- A significant storm moved through the region from December 1 to 3. The greatest storm snow totals of 24 inches (61 cm) or more occurred in eastern New York and New England, with a maximum of 36 inches (91 cm) in southern New Hampshire. Snowfall rates of 2 inches (5 cm) per hour were observed in several locations. Albany, New York, reported snow for 39 consecutive hours. When it was over, the site had amassed 22.6 inches (57.4 cm) of snow, ranking among the five largest snowstorms for December and as one of the ten all-time largest snowstorms on record. The storm also produced freezing rain, with ice accumulations of up to 0.40 inches (1 cm) in western Maryland, central Pennsylvania, and the western half of New York. Post-Thanksgiving travel was severely impacted. There were hundreds of vehicle accidents, including several large crashes. For instance, in western Maryland, a pileup involving more than 25 vehicles shut down Interstate 68 for four hours. In central New York, icy road conditions contributed to a crash involving at least 10 vehicles on Interstate 81 and caused a section of Interstate 86 to be closed. Air travel was also hampered. Hundreds of flights were cancelled and thousands were delayed, in some cases for more than three hours. In Buffalo, New York, a plane slid off a taxiway after landing. The storm also resulted in power outages and school closures in the region. Another storm from December 13 to 14 produced mixed precipitation across the region. The greatest rain totals of 3 to 5 inches (76 to 127 mm) were generally in southern Maine, where a few locations experienced flash flooding. Portland, Maine, picked up 3.40 inches (86.36 mm) of rain on December 14, making it the site's third wettest December day. This was only 0.10 inches (2.54 mm) short of the record, which stands at 3.50 inches (88.90 mm) set on December 18, 2012, and December 4, 1990. In portions of the Northeast, icy roads contributed to crashes, including an 11-vehicle crash on Interstate 95 in central Maine. In addition, all lanes along a stretch of Interstate 68 in western Maryland were shut down for a period of time due to hazardous driving conditions. A storm system from December 16 to 17 brought rain, ice, and snow to the region. Up to 3.25 inches (82.55 mm) of rain caused flooding in parts of West Virginia, with some road and school closures. Other areas, including the Eastern Panhandle of West Virginia, eastern Pennsylvania, and northern New Jersey, saw up to 0.50 inches (1.27 cm) of ice accumulation, which downed tree limbs and wires and led to power outages. Snow accumulations were generally less than 8 inches (20 cm). Behind the storm, an Arctic front brought intense snow squalls and strong winds and ushered bitterly cold air into the region. The squalls likely contributed to a pileup involving nearly 60 vehicles on Interstate 80 in central Pennsylvania that resulted in two deaths, sent dozens of people to the hospital, and caused the westbound lanes closed for more than a day. Snow squalls were also blamed for a series of crashes involving more than a dozen vehicles on the New York State Thruway in central New York. At the end of the month, from December 29 to 31, a storm system brought a variety of weather conditions to the Northeast. Portions of northern New Jersey, Long Island, and coastal Connecticut saw up to 2 inches (51 mm) of rain, while freezing rain caused 0.25 to 0.50 inches (6 to 13 mm) of ice accumulation in eastern/northern New York and western/central Massachusetts and snow totals topped a foot (30 cm) in southern Maine. Lightning and hail were also reported in northern Connecticut and central Massachusetts. The main impact was scattered power outages due to downed tree branches and wires.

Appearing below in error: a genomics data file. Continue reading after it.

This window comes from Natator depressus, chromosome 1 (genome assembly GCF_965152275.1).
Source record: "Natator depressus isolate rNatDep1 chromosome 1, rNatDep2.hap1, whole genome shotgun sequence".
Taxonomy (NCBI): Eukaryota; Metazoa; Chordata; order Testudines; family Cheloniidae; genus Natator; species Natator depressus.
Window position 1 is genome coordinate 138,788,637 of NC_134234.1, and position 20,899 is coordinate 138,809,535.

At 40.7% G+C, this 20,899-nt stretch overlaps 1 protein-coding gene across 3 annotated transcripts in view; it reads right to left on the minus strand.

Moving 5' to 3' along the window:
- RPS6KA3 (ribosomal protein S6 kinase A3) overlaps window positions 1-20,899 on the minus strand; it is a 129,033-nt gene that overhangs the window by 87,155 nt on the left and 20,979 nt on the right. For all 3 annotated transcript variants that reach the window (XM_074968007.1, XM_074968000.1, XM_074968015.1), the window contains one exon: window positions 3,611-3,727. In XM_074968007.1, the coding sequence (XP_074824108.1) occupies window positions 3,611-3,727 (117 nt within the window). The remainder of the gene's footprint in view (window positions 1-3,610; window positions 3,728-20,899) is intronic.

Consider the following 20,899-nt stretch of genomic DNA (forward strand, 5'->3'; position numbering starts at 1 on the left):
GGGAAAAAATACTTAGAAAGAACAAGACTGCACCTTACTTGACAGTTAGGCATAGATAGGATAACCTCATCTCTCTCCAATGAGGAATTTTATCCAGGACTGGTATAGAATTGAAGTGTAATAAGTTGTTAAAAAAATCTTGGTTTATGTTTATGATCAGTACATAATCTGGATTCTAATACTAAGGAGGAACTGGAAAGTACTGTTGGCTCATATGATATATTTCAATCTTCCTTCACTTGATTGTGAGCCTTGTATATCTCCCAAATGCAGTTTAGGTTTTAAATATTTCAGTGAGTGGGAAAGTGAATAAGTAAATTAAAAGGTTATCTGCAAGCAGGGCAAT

- For more information, please visit the Northeast Regional Climate Center Home Page.